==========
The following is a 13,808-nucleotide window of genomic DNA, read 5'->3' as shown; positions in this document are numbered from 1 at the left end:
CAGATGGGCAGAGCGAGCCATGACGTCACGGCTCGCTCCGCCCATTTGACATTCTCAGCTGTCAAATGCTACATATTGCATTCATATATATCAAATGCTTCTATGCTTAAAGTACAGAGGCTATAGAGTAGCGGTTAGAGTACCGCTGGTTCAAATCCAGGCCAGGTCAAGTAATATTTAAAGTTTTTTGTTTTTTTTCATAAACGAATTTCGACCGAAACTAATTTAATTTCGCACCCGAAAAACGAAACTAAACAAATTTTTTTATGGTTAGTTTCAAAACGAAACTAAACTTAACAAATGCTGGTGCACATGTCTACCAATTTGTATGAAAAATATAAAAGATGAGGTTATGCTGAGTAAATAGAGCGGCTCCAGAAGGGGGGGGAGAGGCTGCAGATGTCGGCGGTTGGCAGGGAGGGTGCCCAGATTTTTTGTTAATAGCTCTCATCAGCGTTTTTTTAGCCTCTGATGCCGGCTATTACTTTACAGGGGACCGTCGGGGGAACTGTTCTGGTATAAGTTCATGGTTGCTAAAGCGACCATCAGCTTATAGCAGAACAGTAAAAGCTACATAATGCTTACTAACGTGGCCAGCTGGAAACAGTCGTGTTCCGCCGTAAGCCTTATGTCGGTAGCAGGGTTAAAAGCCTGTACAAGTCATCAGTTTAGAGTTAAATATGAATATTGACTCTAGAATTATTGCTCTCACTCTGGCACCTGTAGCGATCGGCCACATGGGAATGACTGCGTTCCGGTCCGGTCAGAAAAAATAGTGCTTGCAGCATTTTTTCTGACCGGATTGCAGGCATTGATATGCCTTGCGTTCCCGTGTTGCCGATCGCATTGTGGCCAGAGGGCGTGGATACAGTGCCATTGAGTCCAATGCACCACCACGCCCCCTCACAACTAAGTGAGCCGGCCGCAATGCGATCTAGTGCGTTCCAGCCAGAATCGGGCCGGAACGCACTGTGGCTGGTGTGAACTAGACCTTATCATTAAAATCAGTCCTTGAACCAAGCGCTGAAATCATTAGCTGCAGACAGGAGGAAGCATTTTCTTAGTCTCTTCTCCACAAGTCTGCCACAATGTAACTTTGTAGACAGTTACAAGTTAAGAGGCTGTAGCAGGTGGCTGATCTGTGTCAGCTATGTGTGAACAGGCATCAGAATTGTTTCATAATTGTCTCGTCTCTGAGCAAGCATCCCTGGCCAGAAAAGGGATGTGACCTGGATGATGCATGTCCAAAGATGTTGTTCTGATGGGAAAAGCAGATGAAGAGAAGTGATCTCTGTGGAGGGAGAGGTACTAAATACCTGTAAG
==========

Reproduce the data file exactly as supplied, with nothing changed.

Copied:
The following is a 13,808-nucleotide window of genomic DNA, read 5'->3' as shown; positions in this document are numbered from 1 at the left end:
CAGATGGGCAGAGCGAGCCATGACGTCACGGCTCGCTCCGCCCATTTGACATTCTCAGCTGTCAAATGCTACATATTGCATTCATATATATCAAATGCTTCTATGCTTAAAGTACAGAGGCTATAGAGTAGCGGTTAGAGTACCGCTGGTTCAAATCCAGGCCAGGTCAAGTAATATTTAAAGTTTTTTGTTTTTTTTCATAAACGAATTTCGACCGAAACTAATTTAATTTCGCACCCGAAAAACGAAACTAAACAAATTTTTTTATGGTTAGTTTCAAAACGAAACTAAACTTAACAAATGCTGGTGCACATGTCTACCAATTTGTATGAAAAATATAAAAGATGAGGTTATGCTGAGTAAATAGAGCGGCTCCAGAAGGGGGGGGAGAGGCTGCAGATGTCGGCGGTTGGCAGGGAGGGTGCCCAGATTTTTTGTTAATAGCTCTCATCAGCGTTTTTTTAGCCTCTGATGCCGGCTATTACTTTACAGGGGACCGTCGGGGGAACTGTTCTGGTATAAGTTCATGGTTGCTAAAGCGACCATCAGCTTATAGCAGAACAGTAAAAGCTACATAATGCTTACTAACGTGGCCAGCTGGAAACAGTCGTGTTCCGCCGTAAGCCTTATGTCGGTAGCAGGGTTAAAAGCCTGTACAAGTCATCAGTTTAGAGTTAAATATGAATATTGACTCTAGAATTATTGCTCTCACTCTGGCACCTGTAGCGATCGGCCACATGGGAATGACTGCGTTCCGGTCCGGTCAGAAAAAATAGTGCTTGCAGCATTTTTTCTGACCGGATTGCAGGCATTGATATGCCTTGCGTTCCCGTGTTGCCGATCGCATTGTGGCCAGAGGGCGTGGATACAGTGCCATTGAGTCCAATGCACCACCACGCCCCCTCACAACTAAGTGAGCCGGCCGCAATGCGATCTAGTGCGTTCCAGCCAGAATCGGGCCGGAACGCACTGTGGCTGGTGTGAACTAGACCTTATCATTAAAATCAGTCCTTGAACCAAGCGCTGAAATCATTAGCTGCAGACAGGAGGAAGCATTTTCTTAGTCTCTTCTCCACAAGTCTGCCACAATGTAACTTTGTAGACAGTTACAAGTTAAGAGGCTGTAGCAGGTGGCTGATCTGTGTCAGCTATGTGTGAACAGGCATCAGAATTGTTTCATAATTGTCTCGTCTCTGAGCAAGCATCCCTGGCCAGAAAAGGGATGTGACCTGGATGATGCATGTCCAAAGATGTTGTTCTGATGGGAAAAGCAGATGAAGAGAAGTGATCTCTGTGGAGGGAGAGGTACTAAATACCTGTAAG